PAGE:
- All terrorist organizations need money and expertise, and many have turned to organized crime to get it
- If they are too successful, this may undermine their image among their supporters
- This may be a great opportunity for counterterrorism to exploit a vulnerability `
The overlap between terrorism and organized crime creates opportunities for counterterrorism agencies, according to Martin Gallagher, a senior police commander in Scotland as well as a researcher and writer on the nexus between terrorism and organized crime, lone-actor terrorism, and police leadership.
Gallagher notes that the overlap initially might seem problematic. Aren’t many of the terrorists idealists, committed to a cause bigger than themselves, for which they may even be prepared to sacrifice themselves? What does that have in common with a crime syndicate seeking personal enrichment?
The big change began during the 1990s, he wrote. Before then, many international terrorist groups received financial and training support from the USSR or proxies, and their local cause was recruited, with greater or lesser commitment, into the wider Cold War conflict.
Then religious terrorism added an international dynamic that the mostly regionally based nationalist causes never had, he continued. Needing financial resources and expertise in operating illegally but effectively, it is not difficult to see why terrorist groups ranging from Colombia’s FARC, various incarnations of the IRA in Ireland, and the new wave of Islamic terrorism began interacting with organized crime.
Gallagher looked at the State Department’s list of Foreign Terrorist Organizations and found that all of the 67 listed and 12 delisted organizations identified in this category since 1997 rely on illegally sourced funding.
The connections can be varied and complex. Gallagher quotes a well-known 2004 report by Tamara Makarenko showing the Crime Terror Continuum, and the various stages of cooperation that can arise. Both entities learn from each other, exchange skills, and work together to exploit criminal commercial opportunities.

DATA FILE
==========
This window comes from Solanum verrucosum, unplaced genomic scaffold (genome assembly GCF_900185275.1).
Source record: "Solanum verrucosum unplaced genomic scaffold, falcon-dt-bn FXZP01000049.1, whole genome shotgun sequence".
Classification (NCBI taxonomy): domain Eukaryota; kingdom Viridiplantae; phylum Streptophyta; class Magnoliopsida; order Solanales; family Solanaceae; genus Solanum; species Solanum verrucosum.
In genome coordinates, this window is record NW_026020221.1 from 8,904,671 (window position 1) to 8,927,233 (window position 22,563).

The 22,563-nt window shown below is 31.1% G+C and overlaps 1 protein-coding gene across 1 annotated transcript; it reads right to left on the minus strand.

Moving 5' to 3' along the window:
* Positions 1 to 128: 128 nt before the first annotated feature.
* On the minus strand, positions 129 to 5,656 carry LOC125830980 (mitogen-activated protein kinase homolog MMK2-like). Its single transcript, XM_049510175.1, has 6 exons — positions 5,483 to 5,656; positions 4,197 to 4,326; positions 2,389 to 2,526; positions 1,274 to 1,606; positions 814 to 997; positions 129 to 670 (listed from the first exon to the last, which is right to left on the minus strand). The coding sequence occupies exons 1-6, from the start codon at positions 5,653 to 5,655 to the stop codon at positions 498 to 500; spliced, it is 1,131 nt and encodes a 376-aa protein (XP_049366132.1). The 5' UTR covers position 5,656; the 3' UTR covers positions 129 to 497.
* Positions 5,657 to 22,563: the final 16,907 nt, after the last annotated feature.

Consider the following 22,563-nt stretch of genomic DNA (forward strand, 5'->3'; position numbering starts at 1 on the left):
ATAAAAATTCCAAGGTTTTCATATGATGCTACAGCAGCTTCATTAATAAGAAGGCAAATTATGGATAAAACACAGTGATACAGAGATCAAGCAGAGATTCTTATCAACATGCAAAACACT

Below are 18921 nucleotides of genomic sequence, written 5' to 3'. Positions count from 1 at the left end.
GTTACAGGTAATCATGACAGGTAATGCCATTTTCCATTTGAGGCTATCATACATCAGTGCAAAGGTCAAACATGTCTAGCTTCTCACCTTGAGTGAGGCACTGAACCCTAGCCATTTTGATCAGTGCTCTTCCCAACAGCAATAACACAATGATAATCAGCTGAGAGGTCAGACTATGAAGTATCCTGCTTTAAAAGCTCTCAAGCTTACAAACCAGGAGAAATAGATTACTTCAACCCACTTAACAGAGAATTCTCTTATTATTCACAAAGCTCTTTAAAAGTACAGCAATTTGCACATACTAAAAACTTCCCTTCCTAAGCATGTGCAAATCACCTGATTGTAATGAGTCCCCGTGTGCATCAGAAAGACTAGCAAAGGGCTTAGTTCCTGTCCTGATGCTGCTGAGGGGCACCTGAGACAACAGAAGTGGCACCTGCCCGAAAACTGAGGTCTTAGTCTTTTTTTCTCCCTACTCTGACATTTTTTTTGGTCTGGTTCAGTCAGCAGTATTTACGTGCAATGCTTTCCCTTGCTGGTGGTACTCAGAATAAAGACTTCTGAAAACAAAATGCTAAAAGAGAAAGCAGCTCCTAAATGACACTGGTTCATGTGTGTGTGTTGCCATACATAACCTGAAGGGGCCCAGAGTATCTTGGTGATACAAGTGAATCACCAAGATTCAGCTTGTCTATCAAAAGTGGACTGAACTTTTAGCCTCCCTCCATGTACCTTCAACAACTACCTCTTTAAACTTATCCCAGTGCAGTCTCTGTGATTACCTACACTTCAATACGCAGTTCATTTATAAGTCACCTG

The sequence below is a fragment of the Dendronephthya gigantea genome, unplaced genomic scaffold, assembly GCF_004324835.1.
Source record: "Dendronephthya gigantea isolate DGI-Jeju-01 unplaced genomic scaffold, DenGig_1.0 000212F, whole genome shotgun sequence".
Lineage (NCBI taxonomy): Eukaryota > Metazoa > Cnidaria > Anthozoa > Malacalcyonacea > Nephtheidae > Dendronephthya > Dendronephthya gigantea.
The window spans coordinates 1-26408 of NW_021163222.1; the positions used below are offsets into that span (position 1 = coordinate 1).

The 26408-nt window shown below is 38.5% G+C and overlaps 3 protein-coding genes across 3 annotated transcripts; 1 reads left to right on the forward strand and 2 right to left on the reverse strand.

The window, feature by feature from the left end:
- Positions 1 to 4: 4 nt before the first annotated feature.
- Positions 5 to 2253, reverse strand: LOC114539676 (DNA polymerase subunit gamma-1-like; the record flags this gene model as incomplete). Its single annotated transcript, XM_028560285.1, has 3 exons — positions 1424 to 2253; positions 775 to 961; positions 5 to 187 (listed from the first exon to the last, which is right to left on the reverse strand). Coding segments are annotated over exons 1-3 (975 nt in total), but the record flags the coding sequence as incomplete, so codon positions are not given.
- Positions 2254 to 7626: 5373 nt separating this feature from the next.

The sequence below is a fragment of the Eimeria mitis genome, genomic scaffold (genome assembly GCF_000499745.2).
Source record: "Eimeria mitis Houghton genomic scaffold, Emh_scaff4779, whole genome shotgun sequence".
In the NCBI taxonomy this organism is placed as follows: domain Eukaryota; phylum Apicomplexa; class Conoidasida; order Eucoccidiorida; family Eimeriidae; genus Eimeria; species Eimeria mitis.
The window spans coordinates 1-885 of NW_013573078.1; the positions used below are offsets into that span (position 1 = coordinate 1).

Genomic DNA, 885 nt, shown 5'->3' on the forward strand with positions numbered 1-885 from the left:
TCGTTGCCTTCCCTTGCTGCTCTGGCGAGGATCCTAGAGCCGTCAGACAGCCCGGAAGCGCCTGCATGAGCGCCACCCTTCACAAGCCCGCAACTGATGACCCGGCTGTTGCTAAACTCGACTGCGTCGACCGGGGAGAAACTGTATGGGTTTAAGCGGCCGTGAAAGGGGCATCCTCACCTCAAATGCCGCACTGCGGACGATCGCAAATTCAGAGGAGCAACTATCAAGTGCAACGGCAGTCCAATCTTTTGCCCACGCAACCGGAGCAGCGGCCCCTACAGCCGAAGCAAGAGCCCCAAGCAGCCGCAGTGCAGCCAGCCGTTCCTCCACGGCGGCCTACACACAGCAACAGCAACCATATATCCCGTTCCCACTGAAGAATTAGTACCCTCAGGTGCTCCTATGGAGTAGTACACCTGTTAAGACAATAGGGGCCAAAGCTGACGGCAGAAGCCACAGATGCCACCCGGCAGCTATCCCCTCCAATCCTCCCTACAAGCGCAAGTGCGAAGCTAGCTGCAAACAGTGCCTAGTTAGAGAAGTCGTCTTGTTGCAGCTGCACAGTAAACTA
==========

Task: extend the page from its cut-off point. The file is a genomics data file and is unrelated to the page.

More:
Sometimes, the high-profile political violence of the terrorist organization benefits its criminal enterprises, as it sends a signal about its power and ruthlessness back down the network.
But Gallagher points out that there is a downside: the more that a terrorist organization becomes known for explicit, wide-ranging and clearly criminal actions, the harder it can be to retain legitimacy in the eyes of their followers, and especially the support base within which they function. When that base starts to doubt, everything gets harder as things like safe housing and movement become increasingly difficult.
Gallagher notes various responses to this – some organizations such as, arguably, FARC and even some current IRA offshoots, are nowadays primarily committed to pursuing criminal profit, with only a facade of idealism. Others have cultivated their legitimacy through provision of services to the support base and are as a result noticeably less likely to participate in violent crime.
In Gallagher’s view, this is the opportunity for a counterterrorism response to “follow the money” and point out to supporters where it is coming from. This is the Achilles’ heel, he argues, particularly of terrorist organizations not benefiting from direct state sponsorship.
“Terrorism’s fundamental necessity to secure funding, and retain legitimacy while it does so, may prove a largely untapped means of counter-narrative programming available to many governing bodies,” Gallagher said.
These days governments – and journalists – are getting more sophisticated at identifying and tracking criminal financial flows. This may be a chink in the ideological armor of some of the powerful terrorism operators, and a crucial part of winning the battle of “hearts and minds.”